Over the last few years it seems like there has been an increased interest in collecting the bizarre and odd, particularly the oddities of yesterday. As collecting the artifacts of the carnival midways, sideshows and traveling medicine shows gain popularity, so does the popularity of these entertainments’ (only slightly) more refined cousin, magic. Although magic and illusion have been popular entertainments for centuries, the hey day of stage magic was arguably around the turn of the last century. This period has left us a legacy of beautiful advertising material, souvenirs and actual stage props. The problem is that magic, by its very nature, is secretive which compounds the normal problems that come with antique verification. Many items sold as magic props, such as puzzle boxes and two headed coins, are actually novelties or gambling items. If you are not a magician (and sometimes even if you are), it can be very difficult to spot a legitimate prop and even harder to tell something relatively old. However, props are only one of the types of magic related antiques you may find.
Auction disasters and major challenges are rather rare, but when they happen they certainly leave an impression and they can be very interesting (as an afterthought). I have been a little apprehensive about posting this blog and in no way am I trying to scare people away from the auction method. I believe in auctions as the best possible means of selling almost anything on the secondary market. Some of these stories have a good outcome, but not all of them. Keep in mind, this is a small sampling and I am sure if every auctioneer was polled, there would be some great additional stories.
I figured I would start out with the biggest disaster I ever heard of, but I have to be sketchy on the details to protect my source. Let’s just say that a friend of mine possibly worked at a major auction house in New York City. Her story goes that there was a major piece of Russian Czar porcelain, a monumental piece in size and it was on the cover of the upcoming auction catalog. Just a few days before the auction preview, it was to be moved in place. The handler had it on a cart and was pushing it from where it was stored in the warehouse to the auction house floor, his cell phone rang and he answered it, meanwhile this piece worth several million dollars tumbled to the floor and smashed into 1000 pieces. There were already many multiple bids in the millions for this piece and dozens of phone bids set in place. The only other information I could get from my friend was, that the piece was paid out in the upper range of estimate to the consignor. She does not recall the person that was pushing the cart was working there afterward or not. Okay, so my first story doesn’t have much of a good outcome, but you have to admit you just cringed a little didn’t you? I always do when rare pieces are gone forever.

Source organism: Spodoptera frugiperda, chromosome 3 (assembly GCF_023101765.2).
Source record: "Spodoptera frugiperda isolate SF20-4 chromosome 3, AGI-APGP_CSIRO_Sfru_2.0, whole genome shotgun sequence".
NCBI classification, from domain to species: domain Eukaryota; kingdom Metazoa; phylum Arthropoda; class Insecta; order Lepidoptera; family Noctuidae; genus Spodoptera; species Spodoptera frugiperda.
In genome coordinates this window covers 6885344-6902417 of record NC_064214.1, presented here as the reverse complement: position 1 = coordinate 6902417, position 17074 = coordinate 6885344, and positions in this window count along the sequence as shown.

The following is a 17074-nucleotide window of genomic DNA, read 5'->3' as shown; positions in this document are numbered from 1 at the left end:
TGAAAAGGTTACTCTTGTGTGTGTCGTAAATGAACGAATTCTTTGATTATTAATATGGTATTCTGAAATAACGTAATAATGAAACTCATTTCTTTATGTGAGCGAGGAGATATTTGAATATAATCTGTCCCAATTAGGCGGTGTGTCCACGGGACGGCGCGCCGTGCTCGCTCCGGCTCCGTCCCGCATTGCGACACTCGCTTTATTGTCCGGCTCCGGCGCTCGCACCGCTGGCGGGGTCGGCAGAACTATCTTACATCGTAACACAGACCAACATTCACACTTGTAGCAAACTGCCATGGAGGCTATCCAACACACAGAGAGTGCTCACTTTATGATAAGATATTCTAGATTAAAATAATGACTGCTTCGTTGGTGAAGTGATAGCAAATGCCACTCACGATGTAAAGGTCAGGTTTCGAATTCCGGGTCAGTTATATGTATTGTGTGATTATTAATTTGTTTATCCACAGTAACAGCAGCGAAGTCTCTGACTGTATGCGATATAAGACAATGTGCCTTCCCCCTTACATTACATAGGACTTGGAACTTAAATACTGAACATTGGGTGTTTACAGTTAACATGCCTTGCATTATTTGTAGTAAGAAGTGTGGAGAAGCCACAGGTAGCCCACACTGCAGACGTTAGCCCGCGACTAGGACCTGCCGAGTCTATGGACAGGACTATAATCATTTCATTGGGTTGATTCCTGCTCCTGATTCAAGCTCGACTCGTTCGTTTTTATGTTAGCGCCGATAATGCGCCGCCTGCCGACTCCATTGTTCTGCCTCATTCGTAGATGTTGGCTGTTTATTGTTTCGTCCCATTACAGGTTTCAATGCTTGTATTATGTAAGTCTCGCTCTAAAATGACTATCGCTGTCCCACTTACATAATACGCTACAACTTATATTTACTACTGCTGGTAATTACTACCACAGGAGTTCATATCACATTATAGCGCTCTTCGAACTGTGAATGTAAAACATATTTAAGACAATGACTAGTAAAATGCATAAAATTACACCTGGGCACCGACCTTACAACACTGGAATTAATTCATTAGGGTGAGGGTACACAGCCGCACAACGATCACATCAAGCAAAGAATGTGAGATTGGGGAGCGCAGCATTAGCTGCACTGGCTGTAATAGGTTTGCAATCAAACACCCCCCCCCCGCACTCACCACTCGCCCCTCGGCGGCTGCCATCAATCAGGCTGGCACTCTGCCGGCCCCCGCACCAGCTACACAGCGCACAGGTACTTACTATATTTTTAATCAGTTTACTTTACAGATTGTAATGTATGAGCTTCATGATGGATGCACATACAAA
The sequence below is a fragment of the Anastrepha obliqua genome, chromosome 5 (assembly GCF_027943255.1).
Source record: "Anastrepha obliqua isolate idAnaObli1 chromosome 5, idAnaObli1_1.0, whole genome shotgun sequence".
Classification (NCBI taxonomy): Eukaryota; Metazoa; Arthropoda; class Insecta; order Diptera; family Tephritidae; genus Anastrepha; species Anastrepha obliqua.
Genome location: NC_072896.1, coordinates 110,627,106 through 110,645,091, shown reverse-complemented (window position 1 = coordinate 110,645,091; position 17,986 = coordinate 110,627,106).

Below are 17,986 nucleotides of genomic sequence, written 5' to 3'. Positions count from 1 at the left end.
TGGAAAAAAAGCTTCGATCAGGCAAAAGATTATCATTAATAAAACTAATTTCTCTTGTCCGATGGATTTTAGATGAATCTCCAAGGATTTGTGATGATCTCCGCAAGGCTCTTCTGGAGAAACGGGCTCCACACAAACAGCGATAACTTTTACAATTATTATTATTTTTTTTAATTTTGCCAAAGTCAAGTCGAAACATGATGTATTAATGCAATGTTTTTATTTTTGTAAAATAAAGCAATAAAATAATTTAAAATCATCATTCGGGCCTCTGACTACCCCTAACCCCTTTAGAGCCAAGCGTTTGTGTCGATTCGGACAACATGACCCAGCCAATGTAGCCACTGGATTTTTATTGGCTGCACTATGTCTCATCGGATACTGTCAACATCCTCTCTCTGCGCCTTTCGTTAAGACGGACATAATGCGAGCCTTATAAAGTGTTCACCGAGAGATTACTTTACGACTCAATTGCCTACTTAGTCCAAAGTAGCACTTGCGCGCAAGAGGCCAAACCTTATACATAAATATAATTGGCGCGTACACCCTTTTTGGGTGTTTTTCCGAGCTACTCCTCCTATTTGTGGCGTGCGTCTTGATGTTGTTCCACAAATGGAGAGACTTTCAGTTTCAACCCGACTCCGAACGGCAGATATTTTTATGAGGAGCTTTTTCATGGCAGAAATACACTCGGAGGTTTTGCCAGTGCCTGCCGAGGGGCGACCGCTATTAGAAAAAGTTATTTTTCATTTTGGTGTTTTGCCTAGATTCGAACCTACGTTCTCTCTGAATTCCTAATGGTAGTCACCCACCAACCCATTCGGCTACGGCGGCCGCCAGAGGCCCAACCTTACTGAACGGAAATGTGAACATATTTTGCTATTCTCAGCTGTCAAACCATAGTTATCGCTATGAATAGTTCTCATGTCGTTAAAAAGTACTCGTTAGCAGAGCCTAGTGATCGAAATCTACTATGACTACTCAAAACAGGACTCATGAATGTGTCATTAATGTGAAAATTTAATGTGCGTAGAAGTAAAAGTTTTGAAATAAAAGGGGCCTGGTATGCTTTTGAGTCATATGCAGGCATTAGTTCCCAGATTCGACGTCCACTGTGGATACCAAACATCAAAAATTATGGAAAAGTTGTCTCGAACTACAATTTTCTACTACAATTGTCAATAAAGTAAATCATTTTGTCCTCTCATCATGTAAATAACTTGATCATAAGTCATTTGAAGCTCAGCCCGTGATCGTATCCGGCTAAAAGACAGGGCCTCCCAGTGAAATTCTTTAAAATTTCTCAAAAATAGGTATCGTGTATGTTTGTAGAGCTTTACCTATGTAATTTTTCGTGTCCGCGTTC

I recently had the pleasure of vetting The Original Miami Beach Antique Show, and saw an amazing bronze by Emile Louis Picault (France, b. 1833-1913). There was a constant buzz at the show about this masterpiece in bronze. It sold for over $300,000 when the show first began and there was a man waiting in line to pay $75,000 more than asking. I was asked by Worthpoint to write and article about this amazing piece, so please click here to read my story and get the inside scoop from my interview with Robin Greenwald at Greenwald’s Antiques. (photo by Greg Watkins)
I guess you could say that our family got in the antiques auction business because of drunkenness. Most people would be embarrassed to admit something like that, but not I.
Long before my father ever stood behind the podium with gavel in hand, he was relentlessly dragging me …….
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I think to get a better understanding of the antique advertising market you need to get some background on how product branding came about, and …